Fuel, Driving Habits Affect MPG

Want to put a tiger in your tank? Don’t start with a corn cob, say NC State researchers, who have compared the fuel economy and emissions of various biofuels with regular gasoline and diesel.

Dr. Chris Frey, a professor of civil, construction and environmental engineering, test drives various cars, minivans, and SUVs to obtain second-by-second data on engine performance and tailpipe emissions for traditional versus alternative fuels. Likewise, he tests biodiesel in tractor-trailers, dump trucks, and construction vehicles. “Ethanol is an alternative to oil but is not yet as good from an efficiency and emissions standpoint,” Frey says. “Biodiesel provides a more favorable comparison.”

The energy density of ethanol is lower than gasoline, Frey says, meaning vehicles running on ethanol get fewer miles per gallon. Ethanol does cut carbon monoxide emissions in the “field-to-tank” tests, he says. But biodiesel does even better, cutting greenhouse gas emissions and particulate pollution without sacrificing much energy when compared with petroleum-based diesel. Frey also is working with
NC State’s Institute for Transportation Research and Education (ITRE) to study the fuel economy and emissions of plug-in hybrid and fuel cell vehicles. Hybrids will reduce energy consumption by up to 20 percent, he says, but it will take years for people to swap out a significant percentage
of older vehicles for hybrids.

“How cars are driven is a major contributing factor to energy use and emissions.”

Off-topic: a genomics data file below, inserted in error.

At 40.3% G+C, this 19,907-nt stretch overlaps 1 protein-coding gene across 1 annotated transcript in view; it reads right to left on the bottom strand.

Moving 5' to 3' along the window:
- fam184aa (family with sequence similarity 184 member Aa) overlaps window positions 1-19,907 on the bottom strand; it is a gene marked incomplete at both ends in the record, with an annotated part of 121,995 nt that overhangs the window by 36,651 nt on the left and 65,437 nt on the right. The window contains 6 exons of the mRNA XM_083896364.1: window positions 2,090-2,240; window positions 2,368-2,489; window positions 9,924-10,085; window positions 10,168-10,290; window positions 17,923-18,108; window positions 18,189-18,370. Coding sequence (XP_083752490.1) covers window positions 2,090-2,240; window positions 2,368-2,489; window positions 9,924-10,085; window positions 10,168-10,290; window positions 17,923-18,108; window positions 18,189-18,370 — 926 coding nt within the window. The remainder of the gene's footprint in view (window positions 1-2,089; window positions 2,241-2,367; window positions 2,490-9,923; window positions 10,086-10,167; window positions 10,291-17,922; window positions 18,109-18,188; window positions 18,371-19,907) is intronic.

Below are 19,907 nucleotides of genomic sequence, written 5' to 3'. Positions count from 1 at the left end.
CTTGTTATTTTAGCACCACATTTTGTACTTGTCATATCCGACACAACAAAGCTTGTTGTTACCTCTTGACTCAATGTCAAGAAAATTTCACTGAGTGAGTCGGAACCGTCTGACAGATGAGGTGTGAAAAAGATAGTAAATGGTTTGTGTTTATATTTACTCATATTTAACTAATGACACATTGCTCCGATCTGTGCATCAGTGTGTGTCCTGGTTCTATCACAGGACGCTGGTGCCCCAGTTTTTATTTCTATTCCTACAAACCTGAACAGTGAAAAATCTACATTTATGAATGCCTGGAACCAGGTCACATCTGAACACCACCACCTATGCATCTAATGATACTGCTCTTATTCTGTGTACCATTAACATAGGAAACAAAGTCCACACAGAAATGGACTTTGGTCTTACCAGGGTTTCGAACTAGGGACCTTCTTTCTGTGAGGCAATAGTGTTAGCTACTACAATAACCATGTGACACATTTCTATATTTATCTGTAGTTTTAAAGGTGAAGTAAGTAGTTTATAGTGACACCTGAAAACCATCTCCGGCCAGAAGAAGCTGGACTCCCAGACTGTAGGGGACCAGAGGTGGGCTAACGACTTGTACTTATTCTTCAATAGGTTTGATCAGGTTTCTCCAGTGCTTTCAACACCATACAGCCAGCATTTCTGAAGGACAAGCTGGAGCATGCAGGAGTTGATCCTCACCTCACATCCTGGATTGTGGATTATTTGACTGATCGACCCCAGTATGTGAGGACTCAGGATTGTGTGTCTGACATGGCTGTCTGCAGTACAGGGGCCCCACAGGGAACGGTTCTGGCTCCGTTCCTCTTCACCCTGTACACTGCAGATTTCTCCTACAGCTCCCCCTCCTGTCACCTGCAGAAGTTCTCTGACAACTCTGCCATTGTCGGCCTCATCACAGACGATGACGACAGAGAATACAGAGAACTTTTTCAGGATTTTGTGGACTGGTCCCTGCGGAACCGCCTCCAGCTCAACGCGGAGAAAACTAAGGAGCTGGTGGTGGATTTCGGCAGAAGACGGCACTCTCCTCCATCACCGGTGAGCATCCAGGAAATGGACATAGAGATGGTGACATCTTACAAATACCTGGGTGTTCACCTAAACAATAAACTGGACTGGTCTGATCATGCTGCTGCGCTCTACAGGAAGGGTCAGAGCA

Miles per gallon is only part of the equation for more energy-efficient vehicles, according to ITRE Director Nagui Rouphail. “How cars are driven is a major contributing factor to energy use and emissions,” he says. Data that Frey has collected show aggressive driving—jack-rabbit starts and stops, and speeding—uses far more fuel than trying to maintain a constant speed as much as possible. Proper timing of traffic lights to reduce idling was also found to cut fuel consumption and emissions. Research at ITRE using traffic predictions for the Raleigh-Durham region shows that an expansion of the current sprawling growth pattern over the next 20 years will produce increased fuel use and emissions even when newer, more efficient cars take to the highways.

Ethanol cuts carbon monoxide emissions in the “field-to-tank” tests, but biodiesel does even better.

Rouphail says ITRE is also working with regional planning researchers at UNC-Chapel Hill on a computer model to study the impact of a “smart growth” land-use plan for Charlotte that would reduce vehicle miles traveled and slash fuel consumption. “A combination of factors needs to be looked at to decrease energy use,” he says. “It’s really a complex picture for which there is no single silver bullet.”


Dr. Chris Frey (top) and graduate research assistant Hyung-Wook Choi (bottom, at right) monitor the emissions produced by different vehicles and different fuels.

ITRE Director Nagui Rouphail says properly timed traffic lights can reduce fuel consumption and vehicle emissions.